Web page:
So far no EIA has been done. This is an extension of the beach nourishment project that began at the Calido Beach
HemanthaWithanage - Executive Director at the Centre for Environmental Justice (CEJ)
Legal action mooted
“So far no EIA has been done,” charged HemanthaWithanage, Executive Director at the Centre for Environmental Justice (CEJ). “This is an extension of the beach nourishment project that began at the Calido Beach.It has been going on for two or three months. The CCD head has discretionary powers to conduct an EIA. If an EIA is done, they must have a public hearing and follow due procedures. But we have observed the CCD is abusing their discretionary power. After all, an EIA must consider where the sand is being pumped, the sand budget and so on. The sand budget is the amount of sand that reaches the beach from rivers, and the sand that rotates within the sea. Since sand didn’t reach the sea from the Kelani River, it was sand from Ratmalana that reached Uswetakeiyawa. But if existing sand barriers slip due to excessive dredging, waves will hit the shore at a bigger force than at present. If sand is being dredged excessively, the coral reef will be damaged.”
“The Ratmalana reef is rich in bio-diversity, but sometime ago there were plans to destroy it to allow fishing boats to reach the shore,” Withanage added. “Up to Uswetakeiyawa and Negombo we have a rich fishing ground. There’s enough sand in the rivers. But due to illegal sand mining and other activities, the sand doesn’t reach the sea. Therefore we have to artificially nourish the coastlines. In another five years, this area will have to be refilled again. People will have wider beaches, but the environmental impact must be assessed first.”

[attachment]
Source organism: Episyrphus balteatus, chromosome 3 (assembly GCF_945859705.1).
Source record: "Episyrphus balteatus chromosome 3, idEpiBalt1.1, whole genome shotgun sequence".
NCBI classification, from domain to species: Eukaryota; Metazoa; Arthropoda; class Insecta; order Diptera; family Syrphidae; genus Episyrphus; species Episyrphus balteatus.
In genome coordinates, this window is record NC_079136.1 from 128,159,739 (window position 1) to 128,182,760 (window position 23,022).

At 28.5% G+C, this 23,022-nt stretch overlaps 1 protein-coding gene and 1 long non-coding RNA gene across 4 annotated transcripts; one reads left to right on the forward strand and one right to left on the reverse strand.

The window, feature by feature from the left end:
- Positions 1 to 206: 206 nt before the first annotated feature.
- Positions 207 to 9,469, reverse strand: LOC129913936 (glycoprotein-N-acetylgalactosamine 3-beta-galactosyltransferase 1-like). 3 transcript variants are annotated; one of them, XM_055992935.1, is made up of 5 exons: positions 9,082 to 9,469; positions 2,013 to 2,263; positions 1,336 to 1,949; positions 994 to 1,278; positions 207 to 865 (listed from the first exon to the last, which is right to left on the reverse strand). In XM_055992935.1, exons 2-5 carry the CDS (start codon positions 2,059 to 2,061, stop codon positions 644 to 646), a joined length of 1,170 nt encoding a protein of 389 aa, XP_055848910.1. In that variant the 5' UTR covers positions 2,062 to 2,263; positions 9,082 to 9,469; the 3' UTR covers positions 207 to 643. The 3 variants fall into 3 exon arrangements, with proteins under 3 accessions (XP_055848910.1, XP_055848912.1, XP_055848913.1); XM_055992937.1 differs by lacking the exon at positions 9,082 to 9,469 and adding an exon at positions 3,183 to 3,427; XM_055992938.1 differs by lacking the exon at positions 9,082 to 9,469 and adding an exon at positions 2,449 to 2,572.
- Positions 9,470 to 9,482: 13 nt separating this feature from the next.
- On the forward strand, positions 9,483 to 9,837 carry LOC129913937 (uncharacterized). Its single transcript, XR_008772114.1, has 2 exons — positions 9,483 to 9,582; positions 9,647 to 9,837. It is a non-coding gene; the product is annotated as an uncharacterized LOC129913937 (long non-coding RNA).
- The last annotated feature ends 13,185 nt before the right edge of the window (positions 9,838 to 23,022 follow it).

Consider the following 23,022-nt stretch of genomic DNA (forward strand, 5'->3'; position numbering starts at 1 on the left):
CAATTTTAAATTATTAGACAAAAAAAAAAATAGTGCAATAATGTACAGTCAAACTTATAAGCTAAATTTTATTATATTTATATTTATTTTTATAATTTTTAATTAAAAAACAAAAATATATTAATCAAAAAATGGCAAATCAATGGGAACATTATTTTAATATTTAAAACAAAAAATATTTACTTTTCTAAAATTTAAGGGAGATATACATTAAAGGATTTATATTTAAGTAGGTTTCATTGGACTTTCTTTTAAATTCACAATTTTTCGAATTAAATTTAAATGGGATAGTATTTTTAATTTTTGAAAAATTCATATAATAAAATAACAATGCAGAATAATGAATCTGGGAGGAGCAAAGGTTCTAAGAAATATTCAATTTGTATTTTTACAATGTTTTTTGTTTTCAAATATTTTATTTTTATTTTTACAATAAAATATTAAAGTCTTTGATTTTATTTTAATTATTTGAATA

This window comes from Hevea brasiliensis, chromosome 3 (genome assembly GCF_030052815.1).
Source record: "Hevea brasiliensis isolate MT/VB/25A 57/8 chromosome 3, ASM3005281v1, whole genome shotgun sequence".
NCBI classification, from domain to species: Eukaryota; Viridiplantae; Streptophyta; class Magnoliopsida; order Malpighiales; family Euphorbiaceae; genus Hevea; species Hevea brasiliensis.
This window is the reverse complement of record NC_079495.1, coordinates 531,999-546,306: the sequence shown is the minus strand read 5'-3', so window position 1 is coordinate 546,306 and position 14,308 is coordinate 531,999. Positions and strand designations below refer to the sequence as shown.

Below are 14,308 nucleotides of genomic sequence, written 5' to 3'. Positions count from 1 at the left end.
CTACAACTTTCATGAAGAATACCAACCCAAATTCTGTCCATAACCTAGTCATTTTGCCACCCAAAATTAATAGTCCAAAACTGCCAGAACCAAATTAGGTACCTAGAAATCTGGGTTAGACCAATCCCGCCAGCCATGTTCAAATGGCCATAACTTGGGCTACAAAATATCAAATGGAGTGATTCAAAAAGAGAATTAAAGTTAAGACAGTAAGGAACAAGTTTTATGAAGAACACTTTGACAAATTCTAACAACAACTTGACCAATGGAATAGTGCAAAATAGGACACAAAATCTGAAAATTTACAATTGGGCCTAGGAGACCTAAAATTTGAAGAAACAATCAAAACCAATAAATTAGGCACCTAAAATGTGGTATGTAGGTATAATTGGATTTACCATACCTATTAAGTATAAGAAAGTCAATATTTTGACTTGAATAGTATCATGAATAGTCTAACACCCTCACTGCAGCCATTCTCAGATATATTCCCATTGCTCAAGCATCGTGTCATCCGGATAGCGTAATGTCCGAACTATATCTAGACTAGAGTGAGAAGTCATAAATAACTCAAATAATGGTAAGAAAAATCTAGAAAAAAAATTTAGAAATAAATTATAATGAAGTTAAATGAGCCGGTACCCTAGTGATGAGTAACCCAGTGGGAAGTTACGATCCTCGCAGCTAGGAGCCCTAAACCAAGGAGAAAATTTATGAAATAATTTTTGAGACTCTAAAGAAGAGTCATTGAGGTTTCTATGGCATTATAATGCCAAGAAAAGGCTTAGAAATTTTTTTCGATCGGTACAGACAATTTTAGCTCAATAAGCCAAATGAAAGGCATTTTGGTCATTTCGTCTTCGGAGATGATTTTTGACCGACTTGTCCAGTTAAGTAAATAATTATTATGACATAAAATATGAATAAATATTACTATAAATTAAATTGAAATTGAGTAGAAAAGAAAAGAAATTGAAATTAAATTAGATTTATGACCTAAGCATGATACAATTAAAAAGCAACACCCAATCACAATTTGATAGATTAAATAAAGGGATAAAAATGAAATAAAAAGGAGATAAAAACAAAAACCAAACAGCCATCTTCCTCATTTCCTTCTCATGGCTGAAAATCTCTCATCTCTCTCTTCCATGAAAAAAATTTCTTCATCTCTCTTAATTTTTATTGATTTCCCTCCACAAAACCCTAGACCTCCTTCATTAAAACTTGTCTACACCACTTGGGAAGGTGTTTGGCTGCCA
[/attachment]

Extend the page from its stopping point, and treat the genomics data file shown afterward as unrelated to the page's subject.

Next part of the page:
Subsequently, CEJ sent a letter to CCD Director General seeking answers to vital questions such as whether an EIA was conducted for this project and if not the reasons for not conducting an EIA, where the sand would be pumped from, whether comments were obtained from public, especially fishing communities in the area, whether approval was sought from Geological Survey and Mines Bureau (GSMB) and Department of Wildlife Conservation (DWC), how much sand would be used, whether the reef had been damaged and so forth. “Depending on the responses, we will consider whether to take legal action or not,” he said.